ALLIE & ANSIE'S
WOMEN'S ISSUES
 

MANAGING SEASONAL STRESS 

Now that November is here, it wonít be long until the holiday season starts.  Thanksgiving is just the kick-off for a busy season that includes Hanukkah, Christmas Eve and Christmas Day, Boxing Day, Kwanzaa (click on www.globalindex.com/kwanzaa/ to find out about this African-American holiday), and finally, New Yearís Eve and New Yearís Day.  And Muslims around the world will be observing the Fast of Ramadan, a time of worship and contemplation for them and a time to strengthen connections among family and with the community.  (For more information about this very holy time and about the faith of Islam visit www.holidays.net/ramadan/.)

 Although the coming days and weeks can be filled with lots of fun and times together with friends and family, it can be a time when we sometimes find ourselves over committed, over tired, and over budget.  All this can add up to feelings of stress, tension, and anxiety.

 Experts suggest that the days and weeks leading up to the holiday season are a good time to begin planning stress management strategies for handling seasonal stress.  In planning for stress, there are several things to consider.  Start by identifying what you are feeling most anxious about Ė is it going over budget, spending time with in-laws, managing blended families, or feeling the need to find the perfect gift for everyone?  Reflect on your attitude Ė do you see things as small, medium, or big problems?  Do you assign minor problems more weight than is warranted?  Finally, when problem solving, look for options and possibilities, not restrictions and limitations.

 Listed below are a number of different ways you can reduce your stress level during the coming holiday season. 

  • Get some exercise 3 Ė 4 times a week, if possible.
  • Eat healthfully.  Cut back on fat, sugar, alcohol, and caffeine.  Eat lots of whole grains, fresh fruits and vegetables.
  • Cutback/simplify holiday gift-giving, decorations, baking, entertaining, etc.  Assign priorities to events and traditions.  Let go of those things that arenít that important to you anymore.
  • Donít worry about things you canít control.  Focus your attention on what you can influence and control.
  • Get your sleep.  It is much harder to cope with stressful days when we are sleep-deprived.
  • Be realistic when it comes to family gatherings.  Letís face it Ė does anyone have those Hallmark Greeting Card family experiences we see reflected in their TV commercials??  Set realistic expectations when anticipating spending time with family.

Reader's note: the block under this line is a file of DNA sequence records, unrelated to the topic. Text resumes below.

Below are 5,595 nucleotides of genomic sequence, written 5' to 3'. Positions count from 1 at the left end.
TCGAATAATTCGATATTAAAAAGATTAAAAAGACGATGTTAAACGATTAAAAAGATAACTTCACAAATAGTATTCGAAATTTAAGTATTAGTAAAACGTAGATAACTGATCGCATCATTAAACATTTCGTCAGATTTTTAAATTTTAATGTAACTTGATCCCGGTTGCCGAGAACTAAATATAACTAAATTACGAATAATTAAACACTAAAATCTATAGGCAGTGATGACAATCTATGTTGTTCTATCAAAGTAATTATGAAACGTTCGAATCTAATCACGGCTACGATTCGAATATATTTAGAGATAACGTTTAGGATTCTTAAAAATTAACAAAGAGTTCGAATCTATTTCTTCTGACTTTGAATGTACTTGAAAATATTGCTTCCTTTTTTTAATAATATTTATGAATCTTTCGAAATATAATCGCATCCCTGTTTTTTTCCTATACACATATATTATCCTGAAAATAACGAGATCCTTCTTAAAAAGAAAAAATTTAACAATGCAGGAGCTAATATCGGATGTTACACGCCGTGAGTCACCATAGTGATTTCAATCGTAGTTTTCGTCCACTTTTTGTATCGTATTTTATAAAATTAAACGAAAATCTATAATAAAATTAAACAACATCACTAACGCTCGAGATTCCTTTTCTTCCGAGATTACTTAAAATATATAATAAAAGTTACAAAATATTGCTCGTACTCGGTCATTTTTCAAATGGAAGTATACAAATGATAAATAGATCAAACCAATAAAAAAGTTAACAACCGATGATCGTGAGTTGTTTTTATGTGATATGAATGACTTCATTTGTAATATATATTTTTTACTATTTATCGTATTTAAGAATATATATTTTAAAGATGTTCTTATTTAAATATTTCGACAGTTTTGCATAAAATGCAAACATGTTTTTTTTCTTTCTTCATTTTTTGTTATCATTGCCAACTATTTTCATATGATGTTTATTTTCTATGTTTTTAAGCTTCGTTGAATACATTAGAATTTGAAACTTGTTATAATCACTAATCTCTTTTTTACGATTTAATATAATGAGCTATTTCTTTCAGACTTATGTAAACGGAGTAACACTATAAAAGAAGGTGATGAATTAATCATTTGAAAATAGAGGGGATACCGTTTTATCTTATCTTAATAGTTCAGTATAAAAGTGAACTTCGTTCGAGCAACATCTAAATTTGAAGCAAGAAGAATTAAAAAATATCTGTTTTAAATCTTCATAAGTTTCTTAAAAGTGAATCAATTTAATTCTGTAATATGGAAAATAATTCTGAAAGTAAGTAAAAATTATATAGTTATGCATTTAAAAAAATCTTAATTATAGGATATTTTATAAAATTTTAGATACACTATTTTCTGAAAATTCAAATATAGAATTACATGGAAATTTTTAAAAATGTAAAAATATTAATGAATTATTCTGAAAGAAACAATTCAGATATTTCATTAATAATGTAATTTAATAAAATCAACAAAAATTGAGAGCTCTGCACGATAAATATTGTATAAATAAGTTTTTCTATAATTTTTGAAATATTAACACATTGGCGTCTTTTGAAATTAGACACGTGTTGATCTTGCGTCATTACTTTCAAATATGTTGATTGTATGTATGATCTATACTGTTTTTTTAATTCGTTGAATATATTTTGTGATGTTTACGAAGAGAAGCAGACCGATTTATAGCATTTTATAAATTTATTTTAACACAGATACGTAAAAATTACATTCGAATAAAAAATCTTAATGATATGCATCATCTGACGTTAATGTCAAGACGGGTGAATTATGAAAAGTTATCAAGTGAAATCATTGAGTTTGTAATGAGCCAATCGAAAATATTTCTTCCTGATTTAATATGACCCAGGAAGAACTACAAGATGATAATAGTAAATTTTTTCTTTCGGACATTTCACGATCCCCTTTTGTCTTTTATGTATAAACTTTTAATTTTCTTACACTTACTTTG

• Donít over spend on gift giving.  Make a realistic budget and stick to it.  If you have a large, extended family, draw names for gift giving rather than buying individual gifts for everyone.
  • Donít over commit yourself.  Agree to those activities and events that are important to you and that are meaningful.  If you need to think about it, say that youíll get back to someone instead of accepting an invitation on the spot.
  • Use humour to lighten up. 

 Now, whatís your favourite way to beat holiday stress?  Let us know by sending us an e-mail (click on the Womenís Issues e-mail address below).  Weíll share your suggestions with Global Village readers in our December Womenís Issues column (be sure to let us know if itís OK to use your Forum name and the country and/or region where you are from).

 While youíre at it, tell us what your favourite holiday tradition is and how people from your part of the world celebrate the holidays.  What makes a holiday special for you?  What is the thing you look forward to most of all?  What special foods do you love to prepare and/or eat?  What customs are cherished and add meaning to your holiday?  Weíll share your thoughts and ideas with Global Village readers next month.  We hope that our December column will have international representation from the many Forum members around the world!

 For more information about managing seasonal stress click on the websites below.

 For some common sense stress reduction strategies check out
www.healingwell.com/library/health/alden1.htm

 Parenthood.com offers tips for reducing stress for parents and kids and can be found at
www.parenthood.com/parent_cfmfiles/pros.cfm?n=1899&target=stress

 Another site with some excellent suggestions regarding children, holidays, and stress management is
www.anxietysupport.org/cc11menu.htm

 A wealth of information can be found at www.drkoop.com/wellness/seasonal/holiday/

Information on several topics is offered, including preparing kids for holiday visits, managing seasonal stepfamily stress, shopping and gift giving, handling holiday eating, and holiday safety. 

www.stoploneliness.com/holi_action.html discusses why the holiday season can be stressful and create feelings of loneliness.  This site offers a self-inventory checklist to assess if loneliness is a problem, and contains suggestions for building and maintaining effective support networks and developing an action plan for reducing holiday loneliness and stress.  This site also has many links to informative articles on depression and anxiety disorders. 

For several practical suggestions regarding organizing your time and additional tasks and activities check out www.stress-management-isma.org/1298feature.html

Finally, www.stfranciscare.org/HealthyLiving/tocholidaystress.htm contains numerous articles in the categories of fitness, nutrition, mind and body, and family and home.

 




The above material is considered the combined property of Ansie and Allie.
If you wish to use this article, in part or whole, please contact them at Women@gvcommunity.zzn.com for their permission.